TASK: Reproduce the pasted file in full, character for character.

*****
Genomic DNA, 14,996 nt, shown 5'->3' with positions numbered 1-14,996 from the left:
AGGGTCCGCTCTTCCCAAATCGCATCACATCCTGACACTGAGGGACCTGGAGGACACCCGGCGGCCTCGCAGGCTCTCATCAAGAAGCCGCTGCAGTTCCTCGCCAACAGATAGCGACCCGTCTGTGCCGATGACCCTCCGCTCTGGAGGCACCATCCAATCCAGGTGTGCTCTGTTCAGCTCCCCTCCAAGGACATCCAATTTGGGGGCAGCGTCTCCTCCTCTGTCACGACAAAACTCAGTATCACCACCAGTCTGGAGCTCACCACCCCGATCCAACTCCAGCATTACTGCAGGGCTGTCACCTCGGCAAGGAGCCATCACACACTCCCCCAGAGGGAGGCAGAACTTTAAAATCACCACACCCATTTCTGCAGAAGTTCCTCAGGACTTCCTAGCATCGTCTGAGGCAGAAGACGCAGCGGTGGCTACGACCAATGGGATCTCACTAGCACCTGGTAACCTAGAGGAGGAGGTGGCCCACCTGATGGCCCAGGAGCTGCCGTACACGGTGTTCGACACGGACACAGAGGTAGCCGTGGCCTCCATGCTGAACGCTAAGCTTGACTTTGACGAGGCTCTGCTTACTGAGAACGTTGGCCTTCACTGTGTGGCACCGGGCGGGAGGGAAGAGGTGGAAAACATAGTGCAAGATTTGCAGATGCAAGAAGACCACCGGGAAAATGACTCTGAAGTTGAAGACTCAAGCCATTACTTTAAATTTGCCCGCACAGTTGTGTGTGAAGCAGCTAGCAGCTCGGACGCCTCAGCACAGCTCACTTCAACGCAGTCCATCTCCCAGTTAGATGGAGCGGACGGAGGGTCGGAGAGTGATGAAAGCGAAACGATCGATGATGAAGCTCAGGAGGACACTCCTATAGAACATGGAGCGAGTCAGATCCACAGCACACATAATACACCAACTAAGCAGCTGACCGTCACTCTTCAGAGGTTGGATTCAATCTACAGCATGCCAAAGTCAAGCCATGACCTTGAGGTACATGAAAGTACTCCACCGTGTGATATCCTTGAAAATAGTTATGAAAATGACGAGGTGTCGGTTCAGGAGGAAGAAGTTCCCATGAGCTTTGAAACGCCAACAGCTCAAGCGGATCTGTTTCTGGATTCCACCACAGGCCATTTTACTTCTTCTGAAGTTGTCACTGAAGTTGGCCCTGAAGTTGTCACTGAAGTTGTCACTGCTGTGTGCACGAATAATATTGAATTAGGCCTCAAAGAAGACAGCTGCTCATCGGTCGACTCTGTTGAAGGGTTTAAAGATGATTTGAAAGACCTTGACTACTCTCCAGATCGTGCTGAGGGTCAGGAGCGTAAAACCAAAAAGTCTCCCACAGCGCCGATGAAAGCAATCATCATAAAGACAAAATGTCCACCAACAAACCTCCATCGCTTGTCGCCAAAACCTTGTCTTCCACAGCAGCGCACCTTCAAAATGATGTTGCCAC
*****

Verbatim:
Genomic DNA, 14,996 nt, shown 5'->3' with positions numbered 1-14,996 from the left:
AGGGTCCGCTCTTCCCAAATCGCATCACATCCTGACACTGAGGGACCTGGAGGACACCCGGCGGCCTCGCAGGCTCTCATCAAGAAGCCGCTGCAGTTCCTCGCCAACAGATAGCGACCCGTCTGTGCCGATGACCCTCCGCTCTGGAGGCACCATCCAATCCAGGTGTGCTCTGTTCAGCTCCCCTCCAAGGACATCCAATTTGGGGGCAGCGTCTCCTCCTCTGTCACGACAAAACTCAGTATCACCACCAGTCTGGAGCTCACCACCCCGATCCAACTCCAGCATTACTGCAGGGCTGTCACCTCGGCAAGGAGCCATCACACACTCCCCCAGAGGGAGGCAGAACTTTAAAATCACCACACCCATTTCTGCAGAAGTTCCTCAGGACTTCCTAGCATCGTCTGAGGCAGAAGACGCAGCGGTGGCTACGACCAATGGGATCTCACTAGCACCTGGTAACCTAGAGGAGGAGGTGGCCCACCTGATGGCCCAGGAGCTGCCGTACACGGTGTTCGACACGGACACAGAGGTAGCCGTGGCCTCCATGCTGAACGCTAAGCTTGACTTTGACGAGGCTCTGCTTACTGAGAACGTTGGCCTTCACTGTGTGGCACCGGGCGGGAGGGAAGAGGTGGAAAACATAGTGCAAGATTTGCAGATGCAAGAAGACCACCGGGAAAATGACTCTGAAGTTGAAGACTCAAGCCATTACTTTAAATTTGCCCGCACAGTTGTGTGTGAAGCAGCTAGCAGCTCGGACGCCTCAGCACAGCTCACTTCAACGCAGTCCATCTCCCAGTTAGATGGAGCGGACGGAGGGTCGGAGAGTGATGAAAGCGAAACGATCGATGATGAAGCTCAGGAGGACACTCCTATAGAACATGGAGCGAGTCAGATCCACAGCACACATAATACACCAACTAAGCAGCTGACCGTCACTCTTCAGAGGTTGGATTCAATCTACAGCATGCCAAAGTCAAGCCATGACCTTGAGGTACATGAAAGTACTCCACCGTGTGATATCCTTGAAAATAGTTATGAAAATGACGAGGTGTCGGTTCAGGAGGAAGAAGTTCCCATGAGCTTTGAAACGCCAACAGCTCAAGCGGATCTGTTTCTGGATTCCACCACAGGCCATTTTACTTCTTCTGAAGTTGTCACTGAAGTTGGCCCTGAAGTTGTCACTGAAGTTGTCACTGCTGTGTGCACGAATAATATTGAATTAGGCCTCAAAGAAGACAGCTGCTCATCGGTCGACTCTGTTGAAGGGTTTAAAGATGATTTGAAAGACCTTGACTACTCTCCAGATCGTGCTGAGGGTCAGGAGCGTAAAACCAAAAAGTCTCCCACAGCGCCGATGAAAGCAATCATCATAAAGACAAAATGTCCACCAACAAACCTCCATCGCTTGTCGCCAAAACCTTGTCTTCCACAGCAGCGCACCTTCAAAATGATGTTGCCAC